Thursday, November 12, 2009

Education is now about filtering information, not finding it

Last week at the MPI Texas Hill Country Education Conference in Fort Worth, our session panel discussed the application of social networks to events and event planning. We clearly had overwhelmed most of the audience with the vagaries of Facebook, LinkedIn, MySpace, Twitter, YouTube, Pathable, etc. They knew that "everyone is doing it," but they weren't sure what it would do for them.

For example, look at a typical "share this page" icon bar like the one on the left. The social network world asks you to connect with everyone you've ever met, and then to share everything you do with all of those people, plus the people they know, and so on. As "connecting" and "sharing" have become easier, the amount of information bombarding you grows exponentially. Things are completely out of control when CNN reports live Twitter feeds from Iran as "breaking news", without any clue as to what is true and who is providing the information.

The Way Education Is
This reminded me of a recent experience. I was helping my 4th-grade son Cade with his homework - a research paper on piranhas. Like any Generation Z student, he first Googled "piranhas", and then started browsing through the top 10 results (out of 1,820,000). He already had more information than I possibly could provide for his two page paper. Shaking my head at the advantages he has in school over my experience, I went downstairs to finish some chores.

A few hours later, I returned to our playroom to find him still at the computer, hitting keys like a madman and laughing hysterically. "You've got to see this!", he screamed as he replayed "7 piranhas kill and eat frog" on YouTube. I looked at his Word document and saw that he had formatted the title and date on the top of the first page, but nothing else.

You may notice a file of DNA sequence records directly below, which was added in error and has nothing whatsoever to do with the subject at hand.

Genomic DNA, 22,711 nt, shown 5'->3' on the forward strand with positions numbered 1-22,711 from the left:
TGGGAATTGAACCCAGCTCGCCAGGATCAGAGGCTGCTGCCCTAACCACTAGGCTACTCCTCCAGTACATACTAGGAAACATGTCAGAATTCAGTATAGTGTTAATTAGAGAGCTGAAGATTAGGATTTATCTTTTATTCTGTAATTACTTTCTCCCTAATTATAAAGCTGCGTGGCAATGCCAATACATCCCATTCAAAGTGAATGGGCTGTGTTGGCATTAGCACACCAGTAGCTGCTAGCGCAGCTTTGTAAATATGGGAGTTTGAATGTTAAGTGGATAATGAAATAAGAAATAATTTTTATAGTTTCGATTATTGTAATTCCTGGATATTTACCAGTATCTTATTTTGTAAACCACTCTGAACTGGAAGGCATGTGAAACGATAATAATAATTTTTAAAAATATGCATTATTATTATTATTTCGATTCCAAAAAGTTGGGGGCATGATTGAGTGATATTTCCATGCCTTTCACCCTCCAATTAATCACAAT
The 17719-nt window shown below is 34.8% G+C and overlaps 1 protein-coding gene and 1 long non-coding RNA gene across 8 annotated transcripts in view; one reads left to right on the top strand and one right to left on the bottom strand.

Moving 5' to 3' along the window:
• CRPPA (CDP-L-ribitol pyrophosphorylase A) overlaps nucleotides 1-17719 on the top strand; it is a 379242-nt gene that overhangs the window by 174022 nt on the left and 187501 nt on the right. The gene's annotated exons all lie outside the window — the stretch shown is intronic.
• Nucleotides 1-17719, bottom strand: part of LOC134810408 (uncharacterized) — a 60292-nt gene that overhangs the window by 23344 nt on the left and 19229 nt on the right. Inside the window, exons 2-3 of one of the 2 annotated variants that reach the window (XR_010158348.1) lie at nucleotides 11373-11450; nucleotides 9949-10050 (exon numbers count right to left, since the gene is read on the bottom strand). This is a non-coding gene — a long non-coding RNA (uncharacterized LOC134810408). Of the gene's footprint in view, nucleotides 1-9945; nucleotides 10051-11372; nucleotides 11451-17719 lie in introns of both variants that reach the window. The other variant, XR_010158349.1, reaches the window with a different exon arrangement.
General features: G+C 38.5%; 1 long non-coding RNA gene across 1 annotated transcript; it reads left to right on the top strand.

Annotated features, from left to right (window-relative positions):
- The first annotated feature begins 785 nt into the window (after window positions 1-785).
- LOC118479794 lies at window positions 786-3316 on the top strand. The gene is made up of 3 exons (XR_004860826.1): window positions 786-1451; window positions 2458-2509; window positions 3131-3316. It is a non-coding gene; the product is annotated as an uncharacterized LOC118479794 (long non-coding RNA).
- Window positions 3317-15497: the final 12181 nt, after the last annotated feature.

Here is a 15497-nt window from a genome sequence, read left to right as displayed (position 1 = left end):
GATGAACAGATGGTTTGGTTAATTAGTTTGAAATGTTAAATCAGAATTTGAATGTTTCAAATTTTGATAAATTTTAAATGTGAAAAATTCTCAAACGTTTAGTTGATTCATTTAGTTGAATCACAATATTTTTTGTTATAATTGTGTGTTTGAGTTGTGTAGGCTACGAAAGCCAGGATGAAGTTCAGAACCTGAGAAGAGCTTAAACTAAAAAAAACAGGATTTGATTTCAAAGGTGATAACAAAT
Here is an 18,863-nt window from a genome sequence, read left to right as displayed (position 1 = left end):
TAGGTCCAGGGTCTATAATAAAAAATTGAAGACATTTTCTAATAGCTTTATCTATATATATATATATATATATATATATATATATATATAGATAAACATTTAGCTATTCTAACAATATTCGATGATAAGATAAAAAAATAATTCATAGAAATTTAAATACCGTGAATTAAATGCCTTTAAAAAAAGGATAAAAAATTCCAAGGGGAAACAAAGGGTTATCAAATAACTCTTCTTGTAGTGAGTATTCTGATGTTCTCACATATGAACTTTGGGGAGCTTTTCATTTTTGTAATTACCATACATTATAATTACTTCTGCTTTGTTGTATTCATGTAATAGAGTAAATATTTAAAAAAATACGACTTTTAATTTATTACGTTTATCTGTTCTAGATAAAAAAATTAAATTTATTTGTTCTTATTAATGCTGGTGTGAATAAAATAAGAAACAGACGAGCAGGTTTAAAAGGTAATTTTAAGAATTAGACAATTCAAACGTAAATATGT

The Way Education Was
During my education, the hardest part of the assignment was finding information. Given the same research assignment, I would have had to get a ride to the library (during the hours it was open), search through the card catalog, write down the Dewey decimal codes for a few books on the topic, find the books and browse through them to see which ones looked the most promising, check out those books, go home, read the books (or at least the table of contents) while taking notes on key facts, write the paper, and then finally type it in the mandated format. This process would take me at least half a day.

My children, however, could accomplish the same task in minutes with Google and Word on their home PC. Yet Cade spent about the same amount of time to finish his paper as I would have without his technological advantages.

The New Task of Education
That made me realize - my education was about finding information and storing it for future retrieval. Cade's education (and my ongoing education) is about filtering the flood of information coming at you every second.

In the past, it was so difficult to find information that once you found it, you better memorize it so that you could retrieve it quickly the next time. Thus open-book tests did not help the unprepared.

Now, you get more information thrown at you in 5 minutes than we had in 5 days, before the Internet and Television. The key is to figure out:
  • What is true
  • What is important
  • Who I can trust

And, as Cade demonstrated:

  • What should I ignore

Social Networks can help you filter, or they can flood you with more information

Back to the point of this analogy. The best aspects of Social Networks are ones that help you connect with friends, and through mutual association help you answer the question of "Who can I trust?" The worst aspects of Social Networks are those that increase the flood of minutiae, unsolicited marketing, spin, and out-right lies.

Hopefully, we will improve our mental filters as part of our ongoing education in an environment of limitless information.